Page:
In today’s update, I asked Dr. Manoj Jain, the City’s contracted medical advisor, to share some quick thoughts on the importance of masking.
Below are his thoughts based on a real-life scenario:
Earlier this week, I took my car for regular servicing at a local dealership. Two middle-aged men sat behind the service desk, another a customer (who was wearing a mask) was in front of me and picking up his keys. I stood six feet away with my daughter, who was also masked. When my turn came, I stepped up and then back from the service desk.
The two service managers at the dealership were not wearing a mask. Even before giving the details for the service needs on my car, I asked them “why are you not wearing a mask?”
One serviceman casually replied, “Oh – the owner does not require us to do it.”
“But, that does not matter,” I said. “You should wear a mask. We have community transmission of the virus. COVID-19 is amidst us all, and masking and distancing is the best way to protect ourselves and others.”
Unfortunately, the two servicemen are not alone, and this just one example of many. There are thousands of Memphians who are not wearing masks. Some people do not wear a mask because it is not required by their employer. Some because it is uncomfortable, and some young folks think they are invincible and will not get sick from the virus.
I would strongly urge all of them to reconsider.
Masks do work.
This is not my opinion, but that of the highest scientific agencies around the globe— both the World Health Organization and Centers for Disease Control and Prevention recommend wearing a mask in public areas.
Also, the scientific literature supports this. People wonder how much does masking help?
A recent study in a prestigious journal, Lancet, pooled together nearly 40 studies with over 13,000 persons. It found that the chance of viral infection or transmission from coronavirus was 17 percent if no mask was worn. However, if the mask was worn the risk of transmission was reduced to 3 percent. This is nearly a six-fold decline in risk because we protected ourselves.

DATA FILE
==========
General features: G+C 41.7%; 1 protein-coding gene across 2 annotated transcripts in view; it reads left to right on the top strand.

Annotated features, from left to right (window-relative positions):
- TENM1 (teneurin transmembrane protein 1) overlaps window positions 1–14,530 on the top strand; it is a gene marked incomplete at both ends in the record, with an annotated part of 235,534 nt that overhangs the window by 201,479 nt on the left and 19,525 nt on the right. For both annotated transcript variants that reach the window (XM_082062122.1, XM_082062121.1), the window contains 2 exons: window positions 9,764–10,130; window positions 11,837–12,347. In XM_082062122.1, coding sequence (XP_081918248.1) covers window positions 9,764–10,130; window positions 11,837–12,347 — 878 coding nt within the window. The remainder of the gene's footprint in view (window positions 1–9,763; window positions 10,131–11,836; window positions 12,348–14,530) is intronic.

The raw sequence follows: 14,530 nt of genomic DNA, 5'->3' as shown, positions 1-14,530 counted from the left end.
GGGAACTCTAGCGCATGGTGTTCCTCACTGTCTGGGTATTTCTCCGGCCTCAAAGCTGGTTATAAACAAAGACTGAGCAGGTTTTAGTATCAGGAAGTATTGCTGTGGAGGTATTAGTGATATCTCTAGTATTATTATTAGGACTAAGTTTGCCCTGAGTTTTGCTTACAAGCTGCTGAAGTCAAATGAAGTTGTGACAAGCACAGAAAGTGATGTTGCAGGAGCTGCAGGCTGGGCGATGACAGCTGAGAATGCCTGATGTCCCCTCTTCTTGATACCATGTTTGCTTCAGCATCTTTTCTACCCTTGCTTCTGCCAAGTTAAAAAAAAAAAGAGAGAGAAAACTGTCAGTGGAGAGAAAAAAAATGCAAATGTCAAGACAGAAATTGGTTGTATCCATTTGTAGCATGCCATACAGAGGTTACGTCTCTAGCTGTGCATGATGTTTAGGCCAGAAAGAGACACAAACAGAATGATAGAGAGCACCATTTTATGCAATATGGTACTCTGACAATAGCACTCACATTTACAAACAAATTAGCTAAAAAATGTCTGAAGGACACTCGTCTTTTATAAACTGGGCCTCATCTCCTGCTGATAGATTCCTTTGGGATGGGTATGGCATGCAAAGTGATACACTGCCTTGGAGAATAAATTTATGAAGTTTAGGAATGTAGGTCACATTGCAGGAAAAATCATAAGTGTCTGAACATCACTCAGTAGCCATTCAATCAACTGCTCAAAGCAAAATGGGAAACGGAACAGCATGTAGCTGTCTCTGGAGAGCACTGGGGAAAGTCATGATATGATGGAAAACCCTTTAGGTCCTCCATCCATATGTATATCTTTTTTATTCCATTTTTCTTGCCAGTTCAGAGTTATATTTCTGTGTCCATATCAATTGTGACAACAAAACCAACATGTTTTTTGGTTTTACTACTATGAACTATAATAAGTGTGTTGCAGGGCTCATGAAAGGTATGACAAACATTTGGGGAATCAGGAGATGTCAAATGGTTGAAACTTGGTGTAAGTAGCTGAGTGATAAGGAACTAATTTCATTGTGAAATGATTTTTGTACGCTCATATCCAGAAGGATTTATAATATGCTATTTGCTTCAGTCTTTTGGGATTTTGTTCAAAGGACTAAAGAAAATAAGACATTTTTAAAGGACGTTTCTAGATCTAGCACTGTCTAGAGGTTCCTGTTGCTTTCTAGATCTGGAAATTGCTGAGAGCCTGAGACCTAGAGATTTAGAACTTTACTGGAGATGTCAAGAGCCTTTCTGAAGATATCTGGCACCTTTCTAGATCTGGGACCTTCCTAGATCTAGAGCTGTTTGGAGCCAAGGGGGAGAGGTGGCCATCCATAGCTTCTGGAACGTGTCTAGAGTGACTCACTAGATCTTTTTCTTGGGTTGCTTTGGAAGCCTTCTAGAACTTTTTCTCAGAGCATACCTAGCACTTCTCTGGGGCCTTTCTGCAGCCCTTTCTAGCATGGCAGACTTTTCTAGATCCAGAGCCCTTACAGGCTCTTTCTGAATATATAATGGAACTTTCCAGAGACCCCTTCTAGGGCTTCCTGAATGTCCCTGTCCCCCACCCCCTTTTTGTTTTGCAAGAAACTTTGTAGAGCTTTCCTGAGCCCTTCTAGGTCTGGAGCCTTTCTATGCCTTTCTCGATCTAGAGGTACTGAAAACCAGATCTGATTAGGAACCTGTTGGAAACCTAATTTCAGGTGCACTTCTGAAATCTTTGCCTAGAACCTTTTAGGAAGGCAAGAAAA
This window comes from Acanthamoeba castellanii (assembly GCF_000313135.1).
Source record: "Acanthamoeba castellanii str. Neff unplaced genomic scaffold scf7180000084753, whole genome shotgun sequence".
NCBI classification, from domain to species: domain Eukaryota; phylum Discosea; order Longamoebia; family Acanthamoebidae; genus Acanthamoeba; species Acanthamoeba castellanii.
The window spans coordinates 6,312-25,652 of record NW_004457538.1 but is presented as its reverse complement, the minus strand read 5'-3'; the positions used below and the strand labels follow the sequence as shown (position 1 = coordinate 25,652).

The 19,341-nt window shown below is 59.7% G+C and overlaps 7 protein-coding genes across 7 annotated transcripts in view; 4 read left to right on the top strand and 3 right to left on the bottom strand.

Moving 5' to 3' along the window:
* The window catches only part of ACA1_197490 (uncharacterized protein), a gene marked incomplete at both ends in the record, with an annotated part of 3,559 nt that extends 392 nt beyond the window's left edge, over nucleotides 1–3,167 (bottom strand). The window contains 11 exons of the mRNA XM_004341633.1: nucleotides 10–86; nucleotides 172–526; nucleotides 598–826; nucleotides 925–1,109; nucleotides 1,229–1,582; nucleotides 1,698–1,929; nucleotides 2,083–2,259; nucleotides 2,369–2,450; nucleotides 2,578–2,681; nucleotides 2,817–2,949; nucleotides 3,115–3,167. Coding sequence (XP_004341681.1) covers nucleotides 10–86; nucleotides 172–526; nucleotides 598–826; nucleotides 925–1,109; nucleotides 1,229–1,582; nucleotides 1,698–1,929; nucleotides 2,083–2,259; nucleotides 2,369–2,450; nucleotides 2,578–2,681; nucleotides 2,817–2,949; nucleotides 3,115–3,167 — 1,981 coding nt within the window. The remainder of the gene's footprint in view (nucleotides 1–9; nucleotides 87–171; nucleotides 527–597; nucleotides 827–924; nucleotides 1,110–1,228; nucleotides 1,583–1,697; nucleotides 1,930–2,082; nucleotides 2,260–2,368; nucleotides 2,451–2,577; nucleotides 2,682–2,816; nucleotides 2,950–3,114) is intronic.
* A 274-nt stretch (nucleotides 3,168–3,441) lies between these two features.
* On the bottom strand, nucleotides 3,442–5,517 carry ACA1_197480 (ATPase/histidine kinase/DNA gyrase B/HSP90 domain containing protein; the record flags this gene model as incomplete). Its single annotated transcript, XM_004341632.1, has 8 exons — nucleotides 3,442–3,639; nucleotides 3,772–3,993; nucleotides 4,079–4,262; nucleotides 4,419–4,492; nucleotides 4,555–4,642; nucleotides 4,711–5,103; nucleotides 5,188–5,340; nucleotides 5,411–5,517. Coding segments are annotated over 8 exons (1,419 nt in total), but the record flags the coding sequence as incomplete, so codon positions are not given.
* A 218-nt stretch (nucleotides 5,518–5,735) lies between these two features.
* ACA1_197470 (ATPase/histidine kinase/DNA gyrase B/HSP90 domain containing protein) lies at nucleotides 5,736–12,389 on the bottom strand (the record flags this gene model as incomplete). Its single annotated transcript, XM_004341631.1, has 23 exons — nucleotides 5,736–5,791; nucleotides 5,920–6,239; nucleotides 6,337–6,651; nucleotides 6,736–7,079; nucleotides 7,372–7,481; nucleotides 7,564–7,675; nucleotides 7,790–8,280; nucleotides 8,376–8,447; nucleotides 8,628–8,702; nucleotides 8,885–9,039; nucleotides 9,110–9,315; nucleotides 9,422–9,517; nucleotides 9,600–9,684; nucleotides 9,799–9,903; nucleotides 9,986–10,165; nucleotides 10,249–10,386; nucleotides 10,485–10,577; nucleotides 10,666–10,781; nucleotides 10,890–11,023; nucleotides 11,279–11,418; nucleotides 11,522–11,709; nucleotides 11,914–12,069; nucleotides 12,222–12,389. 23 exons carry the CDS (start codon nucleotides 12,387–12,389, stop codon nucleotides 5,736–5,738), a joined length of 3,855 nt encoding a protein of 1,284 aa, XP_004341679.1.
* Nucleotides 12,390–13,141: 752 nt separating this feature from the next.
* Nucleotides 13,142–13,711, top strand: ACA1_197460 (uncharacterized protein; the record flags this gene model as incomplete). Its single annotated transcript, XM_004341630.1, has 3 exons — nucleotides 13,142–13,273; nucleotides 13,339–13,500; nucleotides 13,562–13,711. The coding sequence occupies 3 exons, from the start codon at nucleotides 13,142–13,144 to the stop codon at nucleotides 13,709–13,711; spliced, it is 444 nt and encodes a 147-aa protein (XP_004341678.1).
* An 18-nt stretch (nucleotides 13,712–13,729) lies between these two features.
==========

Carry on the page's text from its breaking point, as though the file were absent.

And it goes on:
As we left the dealership my daughter (still in a mask) said, “Dad, I hope they listen to you.”
“Me too,” I said.
More importantly, I hope you see the importance and will listen to me and to Mayor Strickland and choose to wear a mask so as not to infect yourself and those around you.
– Manoj Jain, M.D., M.P.H.
Faculty at University of Tennessee Health Science Center -UTHSC
Faculty at Rollins School of Public Health, Infectious Disease Physician
Medical Advisor to Mayor of Memphis on COVID-19
Consultant to the World Health Organization on Tuberculosis
Shelby County Health Department COVID-19 Daily Update: June 25, 2020
|Shelby County Cases||8688|
|Total Tested in Shelby County||116,242|
|Tennessee Total Cases||37,235|
*As of 2:00 p.m. 6/24/20
|Tipton County, TN||571|
|Desoto County, MS||990|
|Crittenden County, AR||621|
|Numbers current as of 10:00 a.m. 6/25/2020|
Shelby County Health Department is tracking clusters in facilities that serve certain vulnerable populations:
Here is information about clusters considered to be resolved. A cluster is considered resolved once a facility has gone 28 days without a new case.
Here is the most recent testing and case information provided by the Shelby County Division of Corrections:
The testing positivity rate is the percentage of all tests conducted that are found to be positive. The chart below shows Shelby County’s testing positivity rates over time, as of June 24, 2020.
Once per week, the Shelby County Health Department shares detailed analysis of COVID-19 cases, including testing and case rate maps:
Below is detailed analysis of cases by age, sex, race and ethnicity:
Here is detailed analysis of pediatric (>18) cases in Shelby County as of 6/24/20:
Below is detailed analysis of COVID-19 fatalities in Shelby County as of 6/24/20, by sex, race, age, exposure and co-morbidities:
Shelby County Health Department has added a data page to its COVID-19 webpage: www.shelbytnhealth.com/coronavirus. It includes information about the geographic distribution of COVID-19 cases in Shelby County.
All of Shelby County, including the municipalities and the unincorporated areas are under Safer at Home orders. Some non-essential businesses may reopen under the guidance of Shelby County Health Directive #4, issued on May 18, 2020, which can be viewed here: www.shelbytnhealth.com/healthdirectives.
For more information about the Safer at Home order or to register concerns, the public may contact:
· The Shelby County Mayor’s Action Line: 901-222-2300
· The Shelby County Health Department’s COVID-19 Hotline: 833-943-1658
· Email email@example.com.